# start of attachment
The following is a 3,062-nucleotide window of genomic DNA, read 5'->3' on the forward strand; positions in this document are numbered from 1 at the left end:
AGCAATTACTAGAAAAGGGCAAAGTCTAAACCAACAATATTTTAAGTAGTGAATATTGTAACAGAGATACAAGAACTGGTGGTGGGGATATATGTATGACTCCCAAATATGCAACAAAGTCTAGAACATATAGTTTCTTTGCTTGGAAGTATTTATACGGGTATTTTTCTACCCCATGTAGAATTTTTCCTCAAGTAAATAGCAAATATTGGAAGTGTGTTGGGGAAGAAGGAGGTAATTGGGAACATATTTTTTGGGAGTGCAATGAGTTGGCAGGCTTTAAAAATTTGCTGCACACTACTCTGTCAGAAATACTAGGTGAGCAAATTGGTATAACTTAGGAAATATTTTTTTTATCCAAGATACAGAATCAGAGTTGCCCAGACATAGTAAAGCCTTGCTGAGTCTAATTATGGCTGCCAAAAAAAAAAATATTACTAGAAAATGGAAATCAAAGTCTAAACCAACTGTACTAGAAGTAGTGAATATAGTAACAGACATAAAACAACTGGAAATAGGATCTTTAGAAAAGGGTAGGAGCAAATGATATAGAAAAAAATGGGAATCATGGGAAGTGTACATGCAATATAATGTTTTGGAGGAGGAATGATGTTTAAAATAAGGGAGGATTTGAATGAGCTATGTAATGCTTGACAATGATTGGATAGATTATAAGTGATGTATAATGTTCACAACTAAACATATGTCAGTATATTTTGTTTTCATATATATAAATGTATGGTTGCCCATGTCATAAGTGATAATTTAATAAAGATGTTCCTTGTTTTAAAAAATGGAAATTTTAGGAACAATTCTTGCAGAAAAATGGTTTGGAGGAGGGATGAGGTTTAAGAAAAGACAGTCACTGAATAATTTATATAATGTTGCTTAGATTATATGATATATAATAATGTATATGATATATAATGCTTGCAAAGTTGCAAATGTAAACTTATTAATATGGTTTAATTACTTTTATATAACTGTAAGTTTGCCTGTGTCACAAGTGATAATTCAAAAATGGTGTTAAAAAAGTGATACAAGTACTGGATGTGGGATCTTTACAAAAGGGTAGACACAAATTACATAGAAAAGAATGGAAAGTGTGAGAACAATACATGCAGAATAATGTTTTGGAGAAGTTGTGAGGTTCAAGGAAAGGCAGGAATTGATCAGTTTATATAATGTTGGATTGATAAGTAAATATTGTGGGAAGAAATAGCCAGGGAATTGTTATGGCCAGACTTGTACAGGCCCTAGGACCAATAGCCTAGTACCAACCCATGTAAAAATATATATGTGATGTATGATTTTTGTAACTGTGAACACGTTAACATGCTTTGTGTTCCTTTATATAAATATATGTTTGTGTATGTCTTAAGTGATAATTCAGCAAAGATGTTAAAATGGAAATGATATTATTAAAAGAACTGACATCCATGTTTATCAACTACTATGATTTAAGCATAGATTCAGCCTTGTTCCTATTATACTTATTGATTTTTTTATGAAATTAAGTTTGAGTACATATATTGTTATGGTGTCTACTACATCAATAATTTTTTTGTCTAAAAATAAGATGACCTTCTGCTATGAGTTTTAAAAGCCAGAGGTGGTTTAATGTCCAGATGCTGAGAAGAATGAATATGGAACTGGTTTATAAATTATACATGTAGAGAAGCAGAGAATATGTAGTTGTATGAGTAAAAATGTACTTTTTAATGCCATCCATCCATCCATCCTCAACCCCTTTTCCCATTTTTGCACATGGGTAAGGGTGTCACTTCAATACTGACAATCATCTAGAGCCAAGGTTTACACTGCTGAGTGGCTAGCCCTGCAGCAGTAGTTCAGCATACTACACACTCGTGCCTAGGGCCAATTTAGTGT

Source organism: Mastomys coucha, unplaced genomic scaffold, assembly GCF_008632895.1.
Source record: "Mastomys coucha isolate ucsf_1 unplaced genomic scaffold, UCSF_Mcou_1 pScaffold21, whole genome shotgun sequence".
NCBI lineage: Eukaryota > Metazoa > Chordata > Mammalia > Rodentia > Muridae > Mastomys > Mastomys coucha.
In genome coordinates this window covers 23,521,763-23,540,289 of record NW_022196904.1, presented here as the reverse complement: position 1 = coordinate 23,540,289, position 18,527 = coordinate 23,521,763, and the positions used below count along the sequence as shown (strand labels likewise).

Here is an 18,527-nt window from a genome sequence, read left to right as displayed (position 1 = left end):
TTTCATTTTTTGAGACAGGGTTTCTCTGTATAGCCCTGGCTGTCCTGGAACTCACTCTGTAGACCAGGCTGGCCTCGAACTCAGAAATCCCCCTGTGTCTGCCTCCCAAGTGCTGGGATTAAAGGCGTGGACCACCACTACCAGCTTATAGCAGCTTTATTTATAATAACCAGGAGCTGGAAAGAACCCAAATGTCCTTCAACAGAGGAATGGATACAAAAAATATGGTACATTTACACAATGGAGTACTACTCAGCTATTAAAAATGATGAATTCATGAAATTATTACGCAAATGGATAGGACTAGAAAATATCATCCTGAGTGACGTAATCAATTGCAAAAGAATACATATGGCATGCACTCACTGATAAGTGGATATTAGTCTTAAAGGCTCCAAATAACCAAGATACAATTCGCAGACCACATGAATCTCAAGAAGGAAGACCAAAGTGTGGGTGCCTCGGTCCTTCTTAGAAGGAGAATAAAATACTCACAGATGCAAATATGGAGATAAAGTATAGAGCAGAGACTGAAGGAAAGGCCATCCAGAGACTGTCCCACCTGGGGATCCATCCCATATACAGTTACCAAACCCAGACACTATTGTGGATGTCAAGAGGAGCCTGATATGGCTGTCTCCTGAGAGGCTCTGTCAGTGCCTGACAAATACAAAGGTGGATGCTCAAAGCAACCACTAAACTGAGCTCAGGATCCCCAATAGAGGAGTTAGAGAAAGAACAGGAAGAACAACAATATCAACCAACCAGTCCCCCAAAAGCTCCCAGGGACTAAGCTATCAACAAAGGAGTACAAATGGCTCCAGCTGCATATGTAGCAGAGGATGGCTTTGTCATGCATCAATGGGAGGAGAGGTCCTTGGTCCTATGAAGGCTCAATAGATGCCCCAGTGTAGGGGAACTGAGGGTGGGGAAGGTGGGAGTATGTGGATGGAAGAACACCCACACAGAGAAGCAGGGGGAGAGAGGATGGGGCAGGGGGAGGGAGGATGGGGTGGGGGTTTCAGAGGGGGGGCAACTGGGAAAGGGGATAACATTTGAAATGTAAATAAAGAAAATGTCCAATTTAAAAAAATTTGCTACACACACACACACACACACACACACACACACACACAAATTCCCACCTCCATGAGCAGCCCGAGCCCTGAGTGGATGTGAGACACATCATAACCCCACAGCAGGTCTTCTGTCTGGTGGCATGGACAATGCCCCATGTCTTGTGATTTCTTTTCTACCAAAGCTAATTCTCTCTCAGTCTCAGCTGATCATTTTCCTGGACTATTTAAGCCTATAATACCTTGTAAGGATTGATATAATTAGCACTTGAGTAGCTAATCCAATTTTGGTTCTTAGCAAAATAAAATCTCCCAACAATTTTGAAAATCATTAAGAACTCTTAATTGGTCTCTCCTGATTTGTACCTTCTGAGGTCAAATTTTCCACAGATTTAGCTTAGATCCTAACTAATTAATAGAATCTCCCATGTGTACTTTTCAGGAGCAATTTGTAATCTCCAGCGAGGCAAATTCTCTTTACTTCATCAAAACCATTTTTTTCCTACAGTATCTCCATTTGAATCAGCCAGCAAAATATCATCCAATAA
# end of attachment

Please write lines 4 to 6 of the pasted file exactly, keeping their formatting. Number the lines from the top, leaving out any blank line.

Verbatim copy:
Source record: "Mastomys coucha isolate ucsf_1 unplaced genomic scaffold, UCSF_Mcou_1 pScaffold21, whole genome shotgun sequence".
NCBI lineage: Eukaryota > Metazoa > Chordata > Mammalia > Rodentia > Muridae > Mastomys > Mastomys coucha.
In genome coordinates this window covers 23,521,763-23,540,289 of record NW_022196904.1, presented here as the reverse complement: position 1 = coordinate 23,540,289, position 18,527 = coordinate 23,521,763, and the positions used below count along the sequence as shown (strand labels likewise).